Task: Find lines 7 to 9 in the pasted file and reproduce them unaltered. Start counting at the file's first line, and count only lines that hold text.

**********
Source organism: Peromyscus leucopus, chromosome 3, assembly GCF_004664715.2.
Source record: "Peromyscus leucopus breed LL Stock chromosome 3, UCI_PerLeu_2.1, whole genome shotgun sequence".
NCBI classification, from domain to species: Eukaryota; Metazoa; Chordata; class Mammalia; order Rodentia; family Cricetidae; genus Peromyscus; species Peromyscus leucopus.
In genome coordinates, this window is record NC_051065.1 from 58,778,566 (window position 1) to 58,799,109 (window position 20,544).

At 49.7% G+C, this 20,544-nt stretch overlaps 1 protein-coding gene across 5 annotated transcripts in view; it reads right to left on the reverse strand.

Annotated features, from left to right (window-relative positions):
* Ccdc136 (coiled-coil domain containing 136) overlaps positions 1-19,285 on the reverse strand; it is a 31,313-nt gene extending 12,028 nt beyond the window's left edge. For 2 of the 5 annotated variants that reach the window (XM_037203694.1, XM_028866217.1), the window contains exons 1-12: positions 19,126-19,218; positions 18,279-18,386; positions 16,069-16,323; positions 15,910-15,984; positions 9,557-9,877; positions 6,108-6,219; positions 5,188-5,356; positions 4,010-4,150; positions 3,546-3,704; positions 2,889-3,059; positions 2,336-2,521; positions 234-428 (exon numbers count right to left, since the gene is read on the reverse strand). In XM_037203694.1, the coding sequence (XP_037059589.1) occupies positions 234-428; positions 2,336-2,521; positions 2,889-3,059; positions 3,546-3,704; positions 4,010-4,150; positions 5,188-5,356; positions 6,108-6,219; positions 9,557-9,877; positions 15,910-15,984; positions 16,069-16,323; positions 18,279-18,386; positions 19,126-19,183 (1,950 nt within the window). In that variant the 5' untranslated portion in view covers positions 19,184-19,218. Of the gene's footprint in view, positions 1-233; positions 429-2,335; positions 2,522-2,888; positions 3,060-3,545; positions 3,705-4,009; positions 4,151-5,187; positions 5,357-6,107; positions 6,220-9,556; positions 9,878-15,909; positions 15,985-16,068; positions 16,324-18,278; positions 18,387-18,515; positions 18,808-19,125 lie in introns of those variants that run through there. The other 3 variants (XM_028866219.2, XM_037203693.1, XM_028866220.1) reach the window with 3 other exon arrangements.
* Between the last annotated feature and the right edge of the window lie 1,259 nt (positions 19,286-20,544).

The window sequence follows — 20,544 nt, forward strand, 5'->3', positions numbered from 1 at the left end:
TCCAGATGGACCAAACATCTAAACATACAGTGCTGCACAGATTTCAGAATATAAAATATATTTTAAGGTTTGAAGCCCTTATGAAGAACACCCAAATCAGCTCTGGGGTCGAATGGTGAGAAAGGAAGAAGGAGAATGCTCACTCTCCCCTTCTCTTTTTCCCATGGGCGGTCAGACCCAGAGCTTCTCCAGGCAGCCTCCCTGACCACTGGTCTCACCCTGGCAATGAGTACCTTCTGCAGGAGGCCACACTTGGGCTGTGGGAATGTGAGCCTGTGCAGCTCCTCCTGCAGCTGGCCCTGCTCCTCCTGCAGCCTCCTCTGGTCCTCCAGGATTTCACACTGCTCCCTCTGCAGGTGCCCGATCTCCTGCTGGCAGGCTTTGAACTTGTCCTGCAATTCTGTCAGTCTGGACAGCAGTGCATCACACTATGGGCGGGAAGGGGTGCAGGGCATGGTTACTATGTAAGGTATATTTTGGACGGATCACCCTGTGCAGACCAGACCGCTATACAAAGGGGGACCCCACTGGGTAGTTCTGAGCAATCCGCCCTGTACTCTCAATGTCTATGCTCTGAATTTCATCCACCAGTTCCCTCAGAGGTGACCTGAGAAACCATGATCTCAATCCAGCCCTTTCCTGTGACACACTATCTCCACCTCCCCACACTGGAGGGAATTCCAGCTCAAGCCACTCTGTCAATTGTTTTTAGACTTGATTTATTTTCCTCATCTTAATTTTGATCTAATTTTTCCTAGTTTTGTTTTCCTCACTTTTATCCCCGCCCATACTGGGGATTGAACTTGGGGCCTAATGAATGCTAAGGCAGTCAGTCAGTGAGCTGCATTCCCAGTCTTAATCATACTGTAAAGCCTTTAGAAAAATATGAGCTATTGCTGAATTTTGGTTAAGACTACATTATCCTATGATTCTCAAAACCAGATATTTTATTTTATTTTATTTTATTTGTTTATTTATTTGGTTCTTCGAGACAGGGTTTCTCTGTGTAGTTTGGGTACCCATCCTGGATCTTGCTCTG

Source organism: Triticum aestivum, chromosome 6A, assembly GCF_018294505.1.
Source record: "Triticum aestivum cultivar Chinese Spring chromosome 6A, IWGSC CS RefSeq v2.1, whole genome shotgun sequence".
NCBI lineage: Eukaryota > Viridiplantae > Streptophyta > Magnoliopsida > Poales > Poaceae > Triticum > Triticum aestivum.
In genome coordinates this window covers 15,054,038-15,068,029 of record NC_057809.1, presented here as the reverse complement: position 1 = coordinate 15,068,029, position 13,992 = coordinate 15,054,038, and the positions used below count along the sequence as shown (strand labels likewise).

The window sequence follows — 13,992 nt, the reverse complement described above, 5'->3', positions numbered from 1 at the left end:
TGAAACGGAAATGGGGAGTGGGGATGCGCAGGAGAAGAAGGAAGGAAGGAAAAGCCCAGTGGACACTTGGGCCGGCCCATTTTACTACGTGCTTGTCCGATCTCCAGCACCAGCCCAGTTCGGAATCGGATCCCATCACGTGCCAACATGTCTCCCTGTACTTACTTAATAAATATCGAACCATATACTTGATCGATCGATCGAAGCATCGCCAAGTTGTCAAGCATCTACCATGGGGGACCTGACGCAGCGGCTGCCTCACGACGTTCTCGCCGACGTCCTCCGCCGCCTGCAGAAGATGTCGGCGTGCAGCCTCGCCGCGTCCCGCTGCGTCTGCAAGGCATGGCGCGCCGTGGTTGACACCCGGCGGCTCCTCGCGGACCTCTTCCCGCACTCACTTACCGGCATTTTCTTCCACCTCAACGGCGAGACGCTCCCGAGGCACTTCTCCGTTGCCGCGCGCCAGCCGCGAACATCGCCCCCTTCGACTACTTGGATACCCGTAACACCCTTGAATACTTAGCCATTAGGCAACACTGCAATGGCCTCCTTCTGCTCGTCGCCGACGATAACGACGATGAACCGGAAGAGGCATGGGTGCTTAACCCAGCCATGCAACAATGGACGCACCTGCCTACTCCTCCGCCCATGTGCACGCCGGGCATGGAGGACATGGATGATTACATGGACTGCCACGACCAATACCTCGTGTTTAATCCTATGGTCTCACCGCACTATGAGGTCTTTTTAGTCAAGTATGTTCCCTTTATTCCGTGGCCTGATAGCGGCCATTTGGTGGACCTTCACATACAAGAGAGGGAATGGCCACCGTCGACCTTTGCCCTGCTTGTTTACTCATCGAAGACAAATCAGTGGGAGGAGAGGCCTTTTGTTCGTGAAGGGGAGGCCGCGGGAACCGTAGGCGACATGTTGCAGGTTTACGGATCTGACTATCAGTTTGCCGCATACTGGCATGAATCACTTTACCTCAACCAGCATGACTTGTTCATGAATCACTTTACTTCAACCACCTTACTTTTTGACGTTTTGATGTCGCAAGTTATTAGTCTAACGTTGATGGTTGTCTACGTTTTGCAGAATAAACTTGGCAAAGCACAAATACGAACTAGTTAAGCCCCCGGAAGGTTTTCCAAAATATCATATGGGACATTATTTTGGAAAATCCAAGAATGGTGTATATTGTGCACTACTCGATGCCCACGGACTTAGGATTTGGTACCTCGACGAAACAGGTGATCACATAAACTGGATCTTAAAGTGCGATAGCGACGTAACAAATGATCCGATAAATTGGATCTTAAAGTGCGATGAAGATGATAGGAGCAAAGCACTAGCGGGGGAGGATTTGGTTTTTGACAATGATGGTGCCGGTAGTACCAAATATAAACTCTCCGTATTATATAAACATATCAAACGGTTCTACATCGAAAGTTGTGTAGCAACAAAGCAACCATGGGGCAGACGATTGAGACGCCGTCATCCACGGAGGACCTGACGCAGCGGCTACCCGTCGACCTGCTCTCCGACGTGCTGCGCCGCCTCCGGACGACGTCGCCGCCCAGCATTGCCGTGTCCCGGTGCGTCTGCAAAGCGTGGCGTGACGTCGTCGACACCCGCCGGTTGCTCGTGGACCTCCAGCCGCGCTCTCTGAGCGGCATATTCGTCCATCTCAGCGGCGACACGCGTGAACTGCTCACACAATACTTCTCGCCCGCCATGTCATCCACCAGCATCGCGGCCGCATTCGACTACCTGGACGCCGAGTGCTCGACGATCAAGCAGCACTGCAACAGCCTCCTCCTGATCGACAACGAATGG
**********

* Ccdc136 (coiled-coil domain containing 136) overlaps positions 1-19,285 on the reverse strand; it is a 31,313-nt gene extending 12,028 nt beyond the window's left edge. For 2 of the 5 annotated variants that reach the window (XM_037203694.1, XM_028866217.1), the window contains exons 1-12: positions 19,126-19,218; positions 18,279-18,386; positions 16,069-16,323; positions 15,910-15,984; positions 9,557-9,877; positions 6,108-6,219; positions 5,188-5,356; positions 4,010-4,150; positions 3,546-3,704; positions 2,889-3,059; positions 2,336-2,521; positions 234-428 (exon numbers count right to left, since the gene is read on the reverse strand). In XM_037203694.1, the coding sequence (XP_037059589.1) occupies positions 234-428; positions 2,336-2,521; positions 2,889-3,059; positions 3,546-3,704; positions 4,010-4,150; positions 5,188-5,356; positions 6,108-6,219; positions 9,557-9,877; positions 15,910-15,984; positions 16,069-16,323; positions 18,279-18,386; positions 19,126-19,183 (1,950 nt within the window). In that variant the 5' untranslated portion in view covers positions 19,184-19,218. Of the gene's footprint in view, positions 1-233; positions 429-2,335; positions 2,522-2,888; positions 3,060-3,545; positions 3,705-4,009; positions 4,151-5,187; positions 5,357-6,107; positions 6,220-9,556; positions 9,878-15,909; positions 15,985-16,068; positions 16,324-18,278; positions 18,387-18,515; positions 18,808-19,125 lie in introns of those variants that run through there. The other 3 variants (XM_028866219.2, XM_037203693.1, XM_028866220.1) reach the window with 3 other exon arrangements.
* Between the last annotated feature and the right edge of the window lie 1,259 nt (positions 19,286-20,544).

The window sequence follows — 20,544 nt, forward strand, 5'->3', positions numbered from 1 at the left end: